Public-Private Dialogue Will Ensure Stability in a High-Tech World
January 16, 2024
Last April, I wrote about how to manage the so-called “Fourth Industrial Revolution,”1 in which the world is becoming increasingly digitized. I highlighted a white paper for which I was a contributor, published last January in collaboration between the World Economic Forum and FTI Consulting. It argued that we need robust public-private dialogue to facilitate discussion, information-sharing and incentives that align business and government stakeholders across the world to ensure that societal benefits are realized. Less than a year later, the role of artificial intelligence (“AI”) in this challenge has only grown.
Unsurprisingly, AI is one of the main themes of discussion at this year’s World Economic Forum. But it also relates significantly to another theme being discussed there, “Achieving Security & Cooperation in a Fractured World,” as well as the overall central theme of this year’s conference, “Rebuilding Trust.”
The past year has seen warnings about AI technology and a high-profile attempt at a global pause2 on development. These have not seriously impacted the accelerating rate of AI development. Still, I remain optimistic about our potential to navigate this emerging technology productively and effectively.
Most importantly, people are already convening to discuss the implications of AI — and this is only the beginning of the conversation. It’s very encouraging that the first-ever AI Safety Summit3 took place this past November in the UK and is set to become a recurring event. Meanwhile, the EU has passed the AI Act4 and the White House has issued an executive order around AI. Ongoing discussions must delve into every sector and industry to understand the highly specific opportunities and risks at play. Subject-matter experts should understand the capabilities of AI, experiment with it in a controlled fashion in which they can trip over themselves and speak with consumers directly to understand their needs. Such experts must have extensive access to AI so that the benefits can accrue to as many people as possible, in as many areas of the economy and world as possible. We need to make sure that AI remains accessible to all, from small and medium-sized businesses to tech giants, so that the conversation that takes place around it is wide and varied in scope and perspective. The worst thing would be having little conversation or oversight. Luckily, this is not the case.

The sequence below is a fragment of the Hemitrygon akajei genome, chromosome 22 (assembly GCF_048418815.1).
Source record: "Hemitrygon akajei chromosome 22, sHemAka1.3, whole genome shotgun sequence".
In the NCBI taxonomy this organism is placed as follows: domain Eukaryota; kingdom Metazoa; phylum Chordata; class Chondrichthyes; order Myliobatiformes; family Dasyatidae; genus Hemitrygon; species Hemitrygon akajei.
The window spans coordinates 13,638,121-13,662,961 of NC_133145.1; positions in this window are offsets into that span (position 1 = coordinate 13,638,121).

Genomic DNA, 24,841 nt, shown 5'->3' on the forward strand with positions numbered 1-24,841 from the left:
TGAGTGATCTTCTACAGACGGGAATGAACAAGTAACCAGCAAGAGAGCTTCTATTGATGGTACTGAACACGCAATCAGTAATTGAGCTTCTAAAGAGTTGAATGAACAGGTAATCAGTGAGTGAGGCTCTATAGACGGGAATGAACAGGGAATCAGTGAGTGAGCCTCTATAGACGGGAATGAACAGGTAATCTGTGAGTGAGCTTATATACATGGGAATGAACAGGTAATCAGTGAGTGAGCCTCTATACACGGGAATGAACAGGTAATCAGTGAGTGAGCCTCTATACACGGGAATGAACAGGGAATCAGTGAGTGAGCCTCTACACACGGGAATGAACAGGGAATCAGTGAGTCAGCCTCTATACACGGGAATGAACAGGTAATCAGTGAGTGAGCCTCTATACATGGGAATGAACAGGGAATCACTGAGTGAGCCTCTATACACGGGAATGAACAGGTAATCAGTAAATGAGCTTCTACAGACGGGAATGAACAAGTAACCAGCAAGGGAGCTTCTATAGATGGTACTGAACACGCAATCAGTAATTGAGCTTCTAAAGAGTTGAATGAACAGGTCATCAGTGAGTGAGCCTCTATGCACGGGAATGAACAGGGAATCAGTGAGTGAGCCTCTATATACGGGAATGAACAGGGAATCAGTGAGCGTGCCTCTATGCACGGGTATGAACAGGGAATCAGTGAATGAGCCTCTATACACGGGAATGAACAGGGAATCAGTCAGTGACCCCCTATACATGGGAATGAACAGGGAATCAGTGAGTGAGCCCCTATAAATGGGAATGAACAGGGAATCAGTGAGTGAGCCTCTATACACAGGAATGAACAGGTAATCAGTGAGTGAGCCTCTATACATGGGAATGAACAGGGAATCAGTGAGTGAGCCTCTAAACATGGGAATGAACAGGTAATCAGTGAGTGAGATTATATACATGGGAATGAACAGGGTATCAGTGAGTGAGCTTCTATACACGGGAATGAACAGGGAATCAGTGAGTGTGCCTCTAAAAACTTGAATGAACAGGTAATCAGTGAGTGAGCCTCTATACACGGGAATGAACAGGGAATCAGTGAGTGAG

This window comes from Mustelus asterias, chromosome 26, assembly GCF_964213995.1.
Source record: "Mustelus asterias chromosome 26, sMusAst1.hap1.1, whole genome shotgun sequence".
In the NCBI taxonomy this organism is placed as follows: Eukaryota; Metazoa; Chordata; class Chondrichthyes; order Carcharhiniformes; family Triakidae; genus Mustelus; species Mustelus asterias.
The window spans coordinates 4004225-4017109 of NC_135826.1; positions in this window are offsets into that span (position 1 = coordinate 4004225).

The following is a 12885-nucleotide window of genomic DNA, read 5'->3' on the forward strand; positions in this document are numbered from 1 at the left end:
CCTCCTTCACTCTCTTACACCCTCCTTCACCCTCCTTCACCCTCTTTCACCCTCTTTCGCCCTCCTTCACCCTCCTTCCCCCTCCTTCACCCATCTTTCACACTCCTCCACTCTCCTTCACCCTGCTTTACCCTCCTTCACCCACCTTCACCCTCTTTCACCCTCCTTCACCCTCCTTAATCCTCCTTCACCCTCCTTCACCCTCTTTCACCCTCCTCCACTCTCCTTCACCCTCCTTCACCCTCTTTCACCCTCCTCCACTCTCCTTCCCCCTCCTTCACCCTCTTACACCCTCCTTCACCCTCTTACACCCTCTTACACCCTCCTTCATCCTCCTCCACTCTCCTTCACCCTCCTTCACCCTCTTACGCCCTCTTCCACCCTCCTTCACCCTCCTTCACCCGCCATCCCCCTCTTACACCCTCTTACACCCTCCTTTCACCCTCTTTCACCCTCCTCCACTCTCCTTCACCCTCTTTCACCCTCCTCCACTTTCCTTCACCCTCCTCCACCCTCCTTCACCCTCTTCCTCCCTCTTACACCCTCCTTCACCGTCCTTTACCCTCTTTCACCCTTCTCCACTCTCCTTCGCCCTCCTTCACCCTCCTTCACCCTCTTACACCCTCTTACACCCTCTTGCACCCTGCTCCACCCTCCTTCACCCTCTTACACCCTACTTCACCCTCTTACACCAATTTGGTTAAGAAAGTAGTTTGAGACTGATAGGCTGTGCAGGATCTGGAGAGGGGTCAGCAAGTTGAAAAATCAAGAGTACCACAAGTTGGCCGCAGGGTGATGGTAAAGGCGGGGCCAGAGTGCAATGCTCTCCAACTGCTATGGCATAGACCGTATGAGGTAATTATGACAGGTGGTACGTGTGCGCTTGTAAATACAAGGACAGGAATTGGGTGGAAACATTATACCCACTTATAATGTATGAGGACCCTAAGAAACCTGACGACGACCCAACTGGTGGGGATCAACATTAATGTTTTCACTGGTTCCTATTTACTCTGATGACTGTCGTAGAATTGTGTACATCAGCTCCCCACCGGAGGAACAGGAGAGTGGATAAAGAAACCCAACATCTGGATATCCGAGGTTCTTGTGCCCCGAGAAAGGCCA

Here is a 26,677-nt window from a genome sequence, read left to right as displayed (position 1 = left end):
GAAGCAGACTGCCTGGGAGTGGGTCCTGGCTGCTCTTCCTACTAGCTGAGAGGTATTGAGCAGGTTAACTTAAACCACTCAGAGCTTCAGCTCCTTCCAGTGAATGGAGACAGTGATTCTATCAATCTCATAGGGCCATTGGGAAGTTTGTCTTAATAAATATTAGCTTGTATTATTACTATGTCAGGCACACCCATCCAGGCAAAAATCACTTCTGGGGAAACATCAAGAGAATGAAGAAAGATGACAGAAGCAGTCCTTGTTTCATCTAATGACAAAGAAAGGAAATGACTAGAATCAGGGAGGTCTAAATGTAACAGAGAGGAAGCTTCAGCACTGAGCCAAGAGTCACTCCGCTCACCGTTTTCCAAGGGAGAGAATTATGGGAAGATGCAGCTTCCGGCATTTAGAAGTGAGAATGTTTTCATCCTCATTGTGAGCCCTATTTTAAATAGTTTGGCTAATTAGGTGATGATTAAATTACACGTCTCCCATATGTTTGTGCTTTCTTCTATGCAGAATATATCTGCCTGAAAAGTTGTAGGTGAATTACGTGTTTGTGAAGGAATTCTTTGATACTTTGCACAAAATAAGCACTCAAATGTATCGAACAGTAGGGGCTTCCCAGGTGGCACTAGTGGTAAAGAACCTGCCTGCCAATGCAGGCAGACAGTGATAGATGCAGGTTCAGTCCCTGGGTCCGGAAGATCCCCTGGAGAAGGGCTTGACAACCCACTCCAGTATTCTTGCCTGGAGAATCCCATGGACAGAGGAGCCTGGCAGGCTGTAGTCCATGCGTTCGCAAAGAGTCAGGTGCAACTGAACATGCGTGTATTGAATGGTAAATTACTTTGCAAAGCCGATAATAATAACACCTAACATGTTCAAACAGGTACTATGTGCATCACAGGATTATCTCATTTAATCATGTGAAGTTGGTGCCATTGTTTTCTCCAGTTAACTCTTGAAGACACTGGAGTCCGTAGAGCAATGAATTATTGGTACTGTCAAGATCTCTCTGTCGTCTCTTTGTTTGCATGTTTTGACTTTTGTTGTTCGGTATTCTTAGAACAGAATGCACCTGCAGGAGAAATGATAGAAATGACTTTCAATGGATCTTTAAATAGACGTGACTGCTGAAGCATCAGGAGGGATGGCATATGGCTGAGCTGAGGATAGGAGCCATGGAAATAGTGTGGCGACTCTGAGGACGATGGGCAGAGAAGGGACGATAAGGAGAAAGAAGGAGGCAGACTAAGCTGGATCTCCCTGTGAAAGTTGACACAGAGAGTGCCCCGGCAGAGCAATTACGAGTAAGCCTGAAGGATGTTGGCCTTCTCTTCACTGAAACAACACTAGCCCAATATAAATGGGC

On top of this, unlike the previous industrial revolution around personal computing, in which many new unintended consequences emerged around online communication and social media platforms, AI will quickly and greatly impact existing and longstanding industries, like financial services or energy. This means there is potential for the implementation of AI to be highly regulated5 as new laws intersect with existing ones in these sectors. Companies in these spaces have a major incentive to get things right. After all, the trust they have gained could quickly dissolve if AI is implemented in a way that unintentionally harms customers and society. They need to leverage the trust they already have, and they cannot afford to lose it. This transition will resemble the adoption of online banking, in which major players sought to develop safe platforms, implement multifactor authentication and bring the trust they already earned at brick-and-mortar locations to consumers on the internet.
There will be challenges along the way, of course — AI is already being accused of bias.6 However, fostering a productive conversation among a range of enthusiastic stakeholders will help ensure that AI is implemented in an effective and reasonable way, with an eye toward safeguarding around possible future risks.
In the end, society will require a framework for adopting AI that results from a public-private partnership. Putting the brakes on AI development is unlikely to prove helpful, because not everyone will participate, and even among those who do, motivations will vary. But with measured, global cooperation bringing together government and business to build guardrails for specific sectors and industries, we can help improve the likelihood that AI has a positive impact on society. The conversation around AI should not be binary (excuse the intended pun) in a way that pits humans against machines; a better future will instead be driven by an augmented intelligence, in which the complementary skills of machines and humans create better outcomes and build trust.
1: Charles Palmer. “Getting the Fourth Industrial Revolution Right.” FTI Consulting. (April 2023).
2: “Pause Giant AI Experiments: An Open Letter.” The Future of Life Institute. (March 2023).
3: “AI Safety Summit 2023.” UK Government.
4: Emmanouil Patavos. “Five Points to Keep in Mind Before the EU’s AI Act Takes Effect.” (May 2023).
5: “New (and Old) Regulations GCs Need To Know.” FTI Consulting. (November 2023).
6: Claudio Calvino et al. “Mitigating Artificial Intelligence Bias Risk in Preparation for EU Regulation.” FTI Consulting. (November 2022).
January 16, 2024
Senior Managing Director
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